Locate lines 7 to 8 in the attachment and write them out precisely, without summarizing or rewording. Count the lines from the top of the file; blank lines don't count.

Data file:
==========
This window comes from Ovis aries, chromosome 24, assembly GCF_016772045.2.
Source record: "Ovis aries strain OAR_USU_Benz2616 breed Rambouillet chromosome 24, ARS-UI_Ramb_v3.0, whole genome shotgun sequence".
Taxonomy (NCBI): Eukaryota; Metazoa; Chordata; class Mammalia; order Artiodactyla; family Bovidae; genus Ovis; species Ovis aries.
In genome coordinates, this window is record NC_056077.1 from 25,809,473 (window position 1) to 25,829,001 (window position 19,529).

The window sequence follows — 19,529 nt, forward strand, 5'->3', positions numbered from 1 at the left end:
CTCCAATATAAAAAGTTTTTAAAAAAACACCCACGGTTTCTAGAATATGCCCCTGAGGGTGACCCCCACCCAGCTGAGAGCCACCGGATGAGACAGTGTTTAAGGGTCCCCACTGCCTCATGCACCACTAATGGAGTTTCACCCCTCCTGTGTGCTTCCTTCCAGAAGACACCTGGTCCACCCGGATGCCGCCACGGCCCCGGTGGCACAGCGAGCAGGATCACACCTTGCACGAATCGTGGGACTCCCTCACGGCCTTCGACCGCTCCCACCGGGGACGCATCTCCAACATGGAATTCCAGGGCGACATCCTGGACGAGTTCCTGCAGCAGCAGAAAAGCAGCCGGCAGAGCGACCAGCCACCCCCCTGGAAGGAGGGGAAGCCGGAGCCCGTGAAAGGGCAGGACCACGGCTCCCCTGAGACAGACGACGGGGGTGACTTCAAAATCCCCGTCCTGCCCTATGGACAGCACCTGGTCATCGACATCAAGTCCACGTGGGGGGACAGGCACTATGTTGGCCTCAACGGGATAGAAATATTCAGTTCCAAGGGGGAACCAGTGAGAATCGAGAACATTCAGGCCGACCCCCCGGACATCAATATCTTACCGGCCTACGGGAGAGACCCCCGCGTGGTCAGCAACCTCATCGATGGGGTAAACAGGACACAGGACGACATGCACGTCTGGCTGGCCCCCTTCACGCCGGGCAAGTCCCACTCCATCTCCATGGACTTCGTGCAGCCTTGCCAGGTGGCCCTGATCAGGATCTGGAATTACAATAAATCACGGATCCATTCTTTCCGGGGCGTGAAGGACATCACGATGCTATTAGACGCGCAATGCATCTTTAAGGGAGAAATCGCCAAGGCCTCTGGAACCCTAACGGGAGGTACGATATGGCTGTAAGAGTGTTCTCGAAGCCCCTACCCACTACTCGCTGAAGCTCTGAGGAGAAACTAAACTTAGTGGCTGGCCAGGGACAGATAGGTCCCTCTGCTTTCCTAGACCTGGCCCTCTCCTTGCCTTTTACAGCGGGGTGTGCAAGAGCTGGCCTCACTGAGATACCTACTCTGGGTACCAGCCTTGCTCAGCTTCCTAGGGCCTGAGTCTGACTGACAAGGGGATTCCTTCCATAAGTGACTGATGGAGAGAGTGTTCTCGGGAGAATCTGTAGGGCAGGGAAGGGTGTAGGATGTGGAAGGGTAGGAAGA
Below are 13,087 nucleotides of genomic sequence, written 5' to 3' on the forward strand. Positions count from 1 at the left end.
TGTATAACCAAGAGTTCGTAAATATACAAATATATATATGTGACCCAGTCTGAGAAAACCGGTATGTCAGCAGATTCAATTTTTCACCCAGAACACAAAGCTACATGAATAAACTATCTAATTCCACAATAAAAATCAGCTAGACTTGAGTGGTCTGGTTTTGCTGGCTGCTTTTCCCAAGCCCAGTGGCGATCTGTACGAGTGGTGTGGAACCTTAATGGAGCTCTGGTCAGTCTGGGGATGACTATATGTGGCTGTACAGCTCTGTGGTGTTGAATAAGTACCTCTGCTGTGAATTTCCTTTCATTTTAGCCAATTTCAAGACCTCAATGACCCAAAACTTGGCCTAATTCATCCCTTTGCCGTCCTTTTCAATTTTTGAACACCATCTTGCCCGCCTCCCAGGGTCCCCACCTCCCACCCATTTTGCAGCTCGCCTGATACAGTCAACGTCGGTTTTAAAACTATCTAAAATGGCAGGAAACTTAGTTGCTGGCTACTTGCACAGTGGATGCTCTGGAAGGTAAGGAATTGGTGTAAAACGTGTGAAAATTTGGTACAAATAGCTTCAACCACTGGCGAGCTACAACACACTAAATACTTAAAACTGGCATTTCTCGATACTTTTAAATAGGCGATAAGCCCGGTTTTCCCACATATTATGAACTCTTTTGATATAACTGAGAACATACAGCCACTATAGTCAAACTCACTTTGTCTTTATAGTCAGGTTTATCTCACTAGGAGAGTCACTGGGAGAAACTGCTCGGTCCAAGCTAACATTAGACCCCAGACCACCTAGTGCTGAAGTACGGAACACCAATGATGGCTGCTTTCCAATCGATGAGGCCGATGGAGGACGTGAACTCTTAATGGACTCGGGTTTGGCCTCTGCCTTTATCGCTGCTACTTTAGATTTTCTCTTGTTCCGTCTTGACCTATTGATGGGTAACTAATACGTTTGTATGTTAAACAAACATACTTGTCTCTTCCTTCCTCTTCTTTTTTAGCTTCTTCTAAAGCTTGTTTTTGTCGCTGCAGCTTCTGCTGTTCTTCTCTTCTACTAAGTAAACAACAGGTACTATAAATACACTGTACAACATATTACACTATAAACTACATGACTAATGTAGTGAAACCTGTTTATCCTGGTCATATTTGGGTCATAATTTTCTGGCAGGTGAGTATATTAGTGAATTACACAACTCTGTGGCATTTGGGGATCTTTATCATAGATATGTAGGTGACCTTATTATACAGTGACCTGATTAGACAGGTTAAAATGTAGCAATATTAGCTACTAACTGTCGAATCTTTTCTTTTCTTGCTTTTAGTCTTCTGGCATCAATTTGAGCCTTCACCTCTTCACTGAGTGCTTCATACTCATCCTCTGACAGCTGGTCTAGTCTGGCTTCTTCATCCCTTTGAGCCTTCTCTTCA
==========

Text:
Below are 13,087 nucleotides of genomic sequence, written 5' to 3' on the forward strand. Positions count from 1 at the left end.
TGTATAACCAAGAGTTCGTAAATATACAAATATATATATGTGACCCAGTCTGAGAAAACCGGTATGTCAGCAGATTCAATTTTTCACCCAGAACACAAAGCTACATGAATAAACTATCTAATTCCACAATAAAAATCAGCTAGACTTGAGTGGTCTGGTTTTGCTGGCTGCTTTTCCCAAGCCCAGTGGCGATCTGTACGAGTGGTGTGGAACCTTAATGGAGCTCTGGTCAGTCTGGGGATGACTATATGTGGCTGTACAGCTCTGTGGTGTTGAATAAGTACCTCTGCTGTGAATTTCCTTTCATTTTAGCCAATTTCAAGACCTCAATGACCCAAAACTTGGCCTAATTCATCCCTTTGCCGTCCTTTTCAATTTTTGAACACCATCTTGCCCGCCTCCCAGGGTCCCCACCTCCCACCCATTTTGCAGCTCGCCTGATACAGTCAACGTCGGTTTTAAAACTATCTAAAATGGCAGGAAACTTAGTTGCTGGCTACTTGCACAGTGGATGCTCTGGAAGGTAAGGAATTGGTGTAAAACGTGTGAAAATTTGGTACAAATAGCTTCAACCACTGGCGAGCTACAACACACTAAATACTTAAAACTGGCATTTCTCGATACTTTTAAATAGGCGATAAGCCCGGTTTTCCCACATATTATGAACTCTTTTGATATAACTGAGAACATACAGCCACTATAGTCAAACTCACTTTGTCTTTATAGTCAGGTTTATCTCACTAGGAGAGTCACTGGGAGAAACTGCTCGGTCCAAGCTAACATTAGACCCCAGACCACCTAGTGCTGAAGTACGGAACACCAATGATGGCTGCTTTCCAATCGATGAGGCCGATGGAGGACGTGAACTCTTAATGGACTCGGGTTTGGCCTCTGCCTTTATCGCTGCTACTTTAGATTTTCTCTTGTTCCGTCTTGACCTATTGATGGGTAACTAATACGTTTGTATGTTAAACAAACATACTTGTCTCTTCCTTCCTCTTCTTTTTTAGCTTCTTCTAAAGCTTGTTTTTGTCGCTGCAGCTTCTGCTGTTCTTCTCTTCTACTAAGTAAACAACAGGTACTATAAATACACTGTACAACATATTACACTATAAACTACATGACTAATGTAGTGAAACCTGTTTATCCTGGTCATATTTGGGTCATAATTTTCTGGCAGGTGAGTATATTAGTGAATTACACAACTCTGTGGCATTTGGGGATCTTTATCATAGATATGTAGGTGACCTTATTATACAGTGACCTGATTAGACAGGTTAAAATGTAGCAATATTAGCTACTAACTGTCGAATCTTTTCTTTTCTTGCTTTTAGTCTTCTGGCATCAATTTGAGCCTTCACCTCTTCACTGAGTGCTTCATACTCATCCTCTGACAGCTGGTCTAGTCTGGCTTCTTCATCCCTTTGAGCCTTCTCTTCA